Belgian prosecutors said Abdeslam and a second man arrested with him on Friday were charged with “participation in terrorist murder”.
“He is cooperating with Belgian justice,” his lawyer Sven Mary told reporters, adding Abdeslam, bedridden after being shot in the leg during his capture, admitted being in Paris on Nov. 13.
His elder brother was among the suicide bombers in the attacks that night that killed 130 people. France’s BFM TV said Salah Abdeslam confessed that he had planned to blow himself up as well. Abdeslam’s lawyer and Belgian officials could not be reached for comment on the report.
Mary said that the 26-year-old French national, born and raised in Brussels in a Moroccan immigrant family, would refuse the extradition demanded by French President Francois Hollande, who was at the soccer match targeted by the bombers.
Legal experts said his challenge was unlikely to succeed but would buy him more time to prepare his defense.
After a night in a Brussels hospital, he is expected to be moved to a high-security jail in the western city of Bruges while legal proceedings continue.
French and Belgian leaders have hailed his arrest, several days after Brussels police stumbled on his fingerprints during a raid that turned violent, as a turning point in clearing up the Paris attacks, in which all the identified assailants were shot dead or blew themselves up.
It may also help disrupt other militant cells that Belgian Foreign Minister Didier Reynders said were certainly “out there” and planning further violence.
“We’ve won a battle against the forces of ignorance but the struggle isn’t over,” Belgian Prime Minister Charles Michel said. The case has raised tensions with France but Michel and Hollande, who was in Brussels for a European summit when Abdeslam was arrested, praised each others’ security services.
Interpol issued an advisory to border guards about fleeing accomplices. A Belgian, 31-year-old Mohamed Abrini, is still on EU police agency Europol’s “Most Wanted” list after being caught on CCTV with Abdeslam.
Abdeslam, on the run for four months, was found just a few hundred yards from his parents’ home in the rundown North African quarter of the Molenbeek district.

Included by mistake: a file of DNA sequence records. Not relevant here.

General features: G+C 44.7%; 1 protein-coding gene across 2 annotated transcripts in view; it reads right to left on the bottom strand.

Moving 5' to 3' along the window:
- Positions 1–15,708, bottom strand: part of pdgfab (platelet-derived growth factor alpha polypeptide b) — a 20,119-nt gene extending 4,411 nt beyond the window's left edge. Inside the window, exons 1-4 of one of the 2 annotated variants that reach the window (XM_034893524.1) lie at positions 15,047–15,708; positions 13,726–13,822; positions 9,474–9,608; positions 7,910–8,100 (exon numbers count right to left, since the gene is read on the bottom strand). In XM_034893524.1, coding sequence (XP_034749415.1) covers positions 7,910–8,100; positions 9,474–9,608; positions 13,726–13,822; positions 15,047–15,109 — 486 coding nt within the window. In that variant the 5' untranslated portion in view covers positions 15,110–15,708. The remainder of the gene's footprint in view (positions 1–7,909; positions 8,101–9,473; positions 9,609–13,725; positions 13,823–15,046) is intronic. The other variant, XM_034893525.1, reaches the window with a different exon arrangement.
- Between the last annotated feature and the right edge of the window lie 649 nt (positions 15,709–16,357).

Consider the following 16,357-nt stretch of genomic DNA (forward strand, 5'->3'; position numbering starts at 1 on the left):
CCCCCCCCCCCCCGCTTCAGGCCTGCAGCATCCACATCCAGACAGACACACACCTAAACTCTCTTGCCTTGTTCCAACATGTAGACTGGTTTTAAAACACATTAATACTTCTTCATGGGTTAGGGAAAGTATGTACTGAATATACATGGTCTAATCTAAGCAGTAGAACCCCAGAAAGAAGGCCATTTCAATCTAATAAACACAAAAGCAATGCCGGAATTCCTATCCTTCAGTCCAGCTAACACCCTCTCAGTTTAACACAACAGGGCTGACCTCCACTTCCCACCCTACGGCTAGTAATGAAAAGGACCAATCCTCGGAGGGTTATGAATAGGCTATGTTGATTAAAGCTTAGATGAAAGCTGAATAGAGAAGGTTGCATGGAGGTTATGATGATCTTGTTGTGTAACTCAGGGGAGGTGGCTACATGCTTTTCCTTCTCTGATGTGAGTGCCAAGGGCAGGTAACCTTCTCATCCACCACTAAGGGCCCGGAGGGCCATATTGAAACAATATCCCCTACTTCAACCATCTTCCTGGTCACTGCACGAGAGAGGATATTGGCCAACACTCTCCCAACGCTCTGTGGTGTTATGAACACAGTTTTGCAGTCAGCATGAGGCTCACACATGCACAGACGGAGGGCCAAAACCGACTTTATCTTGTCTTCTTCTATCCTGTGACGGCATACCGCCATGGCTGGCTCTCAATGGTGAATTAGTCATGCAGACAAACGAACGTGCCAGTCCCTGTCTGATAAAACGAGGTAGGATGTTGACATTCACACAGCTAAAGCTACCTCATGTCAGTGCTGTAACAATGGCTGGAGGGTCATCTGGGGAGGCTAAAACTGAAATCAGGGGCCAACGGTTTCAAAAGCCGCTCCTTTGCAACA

A man using false papers in the names of Amine Choukri and Monir Ahmed Alaaj was also charged with terrorist murder. As Choukri, he was documented by German police at Ulm in October when he was stopped in a car with Abdeslam.
A third man in the house was charged with belonging to a terrorist organization and he and a woman were charged with concealing criminals.
Police had sought Abdeslam since he called two acquaintances in Belgium in a panic hours after the attacks to have them come collect him and bring him home. Suspected to be as far away as Syria, it seems he was in Brussels all or most of the time.
Security agencies’ difficulties in penetrating some Muslim communities, particularly in pursuit of Belgium’s unusually high number of citizens fighting in Syria, has been a key factor in the inquiry, along with arms dealing in Brussels.
As Parisians, and families of the victims, voiced relief at the arrest, French Interior Minister Bernard Cazeneuve said after an emergency cabinet meeting that a trial could answer questions for those who suffered in the attacks.
“Abdeslam will have to answer to French justice for his acts,” he said. “It is an important blow to the terrorist organization Daesh (Islamic State) in Europe.”
A trickle of people came to a makeshift memorial in Paris that has engulfed the monument at Place de la Republique, near the scene of much of the bloodshed, to pay their respects.
“It’s really a relief,” said Emilien Bouthillier, who works in the neighborhood. “I can’t wait for Belgium to transfer and return him to France so he can be tried the way he should be.”
Friday’s heavily armed swoop came after fake passports and Abdeslam’s fingerprints were found following a bloody raid on Tuesday in which Mohamed Belkaid, a 35-year-old Algerian was shot dead and police officers wounded.
Near the scene of the arrest, newsagent Dominique noted that Abdeslam had been well known to him and many in the community.
“He was a very nice lad before,” he said. “How can things go this far? That’s really something else.”
His elder brother Brahim, a Brussels barkeeper who shared a chequered history of drugs and petty crime, blew himself up outside a Parisian cafe on the night of the attacks.
There has also been speculation, associated with the finding of an abandoned suicide vest in Paris, that the younger brother had been meant to kill himself but changed his mind.
The report by France’s BFM television said he confessed on Saturday to having planned to detonate the vest along with three others at a France-Germany soccer match at the Stade de France.
A four-month inquiry that had seemed to go cold, heated up when French and Belgium officers went to an apartment in the southern Brussels suburb of Forest on Tuesday.
Thinking they were simply looking for physical evidence, they were instead confronted by at least two people spraying automatic gunfire at them as they opened the door.
Later, local media said, a tapped telephone led police to a mobile phone number used by Abdeslam and, by triangulating the device’s location, established that he was at the house in rue des Quatre-Vents in Molenbeek. After media broke word that his fingerprints had been found, police moved in and seized him.